Forging and pressing machinesn.a.4,7007,70029,90041,30048,900
Production of motor cars840

     We can also look at the fact that “the proportion of individual peasants and non-co-operated handicraftsmen, who amounted to 75.4% of the population in 1924, had dropped to 0.3% by the end of the 1950s . . . Since 1970, they have ceased to be statistically significant” (Golikov).
     One cannot over-emphasise the qualitative difference this would have made for those who previously lived as peasants and in constant poverty. Electricity, lighting, running water, hot water, solid housing, social care, free health care, free education, guaranteed jobs—all these were made universal. These and many more progressive schemes were the result of the construction of heavy industries, continuing into light industries, that characterised socialist economic planning.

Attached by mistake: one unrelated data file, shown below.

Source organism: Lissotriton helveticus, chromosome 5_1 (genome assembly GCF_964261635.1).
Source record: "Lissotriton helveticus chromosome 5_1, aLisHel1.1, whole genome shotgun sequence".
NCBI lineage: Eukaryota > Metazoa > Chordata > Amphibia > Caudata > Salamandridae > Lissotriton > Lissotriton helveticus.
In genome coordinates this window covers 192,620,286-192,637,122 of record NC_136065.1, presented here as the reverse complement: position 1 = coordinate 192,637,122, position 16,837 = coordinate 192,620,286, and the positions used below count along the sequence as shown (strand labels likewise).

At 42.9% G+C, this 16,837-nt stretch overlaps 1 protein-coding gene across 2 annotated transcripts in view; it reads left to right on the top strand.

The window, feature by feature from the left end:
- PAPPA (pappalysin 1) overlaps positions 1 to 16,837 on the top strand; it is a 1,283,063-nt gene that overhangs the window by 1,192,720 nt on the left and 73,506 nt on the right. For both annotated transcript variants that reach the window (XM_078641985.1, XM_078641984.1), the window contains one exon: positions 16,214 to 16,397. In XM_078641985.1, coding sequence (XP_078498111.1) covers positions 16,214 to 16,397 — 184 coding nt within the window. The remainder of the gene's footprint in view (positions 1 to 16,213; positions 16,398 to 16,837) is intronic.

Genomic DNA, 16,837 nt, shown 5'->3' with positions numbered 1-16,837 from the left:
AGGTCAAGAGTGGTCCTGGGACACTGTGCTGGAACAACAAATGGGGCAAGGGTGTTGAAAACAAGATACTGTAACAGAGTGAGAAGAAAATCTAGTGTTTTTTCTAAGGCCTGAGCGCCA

It is important that in all the anti-communist and anti-Soviet propaganda from those on the right and the left, we must take account of these empirical statistics, which demonstrate just how effectively a planned economy functions, and without doubt it greatly enhanced the lives of the greatest number of people living in the Soviet Union.
     The idea of electrification contained in Lenin’s GOELRO (1920) was the beginning of what became the Soviets’ five-year plans for economic development, the first one being that of 1928–1933, which brought electricity and light to every corner of the Soviet Union.